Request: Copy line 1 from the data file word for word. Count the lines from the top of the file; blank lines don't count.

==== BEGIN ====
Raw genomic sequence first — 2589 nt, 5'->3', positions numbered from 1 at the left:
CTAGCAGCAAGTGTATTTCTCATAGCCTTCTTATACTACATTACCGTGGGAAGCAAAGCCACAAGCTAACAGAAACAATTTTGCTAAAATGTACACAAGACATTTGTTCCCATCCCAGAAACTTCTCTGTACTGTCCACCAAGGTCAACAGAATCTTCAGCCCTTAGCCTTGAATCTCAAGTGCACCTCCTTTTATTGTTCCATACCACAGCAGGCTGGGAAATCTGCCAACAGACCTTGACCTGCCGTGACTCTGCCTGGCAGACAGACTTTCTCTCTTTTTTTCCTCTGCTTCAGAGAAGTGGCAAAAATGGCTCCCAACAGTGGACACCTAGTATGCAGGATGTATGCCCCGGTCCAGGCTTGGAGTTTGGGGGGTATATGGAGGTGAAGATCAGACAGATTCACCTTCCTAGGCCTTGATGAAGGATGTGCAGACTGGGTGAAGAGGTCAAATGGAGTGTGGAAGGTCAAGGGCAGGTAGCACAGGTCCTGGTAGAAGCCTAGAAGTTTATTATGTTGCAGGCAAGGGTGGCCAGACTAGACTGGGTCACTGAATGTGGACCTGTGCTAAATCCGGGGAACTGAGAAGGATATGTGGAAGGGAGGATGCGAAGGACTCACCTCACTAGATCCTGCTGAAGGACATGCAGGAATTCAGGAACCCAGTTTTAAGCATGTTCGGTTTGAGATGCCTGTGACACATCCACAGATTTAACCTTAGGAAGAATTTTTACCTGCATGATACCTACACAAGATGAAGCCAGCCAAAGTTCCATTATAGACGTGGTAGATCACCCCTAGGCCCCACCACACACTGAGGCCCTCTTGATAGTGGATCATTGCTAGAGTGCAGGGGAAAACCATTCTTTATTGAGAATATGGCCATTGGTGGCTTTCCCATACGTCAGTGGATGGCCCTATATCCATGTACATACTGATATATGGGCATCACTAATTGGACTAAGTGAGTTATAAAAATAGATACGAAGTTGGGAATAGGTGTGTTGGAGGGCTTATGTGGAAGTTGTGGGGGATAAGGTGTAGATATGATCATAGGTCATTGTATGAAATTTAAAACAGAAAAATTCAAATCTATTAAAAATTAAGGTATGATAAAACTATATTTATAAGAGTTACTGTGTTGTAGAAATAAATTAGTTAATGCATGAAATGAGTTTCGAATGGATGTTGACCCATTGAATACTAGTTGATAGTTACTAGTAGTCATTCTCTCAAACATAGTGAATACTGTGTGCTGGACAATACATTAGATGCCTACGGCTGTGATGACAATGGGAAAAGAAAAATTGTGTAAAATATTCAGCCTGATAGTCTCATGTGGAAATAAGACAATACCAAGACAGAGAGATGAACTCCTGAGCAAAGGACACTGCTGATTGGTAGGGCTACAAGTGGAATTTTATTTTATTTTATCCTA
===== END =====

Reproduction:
Raw genomic sequence first — 2589 nt, 5'->3', positions numbered from 1 at the left: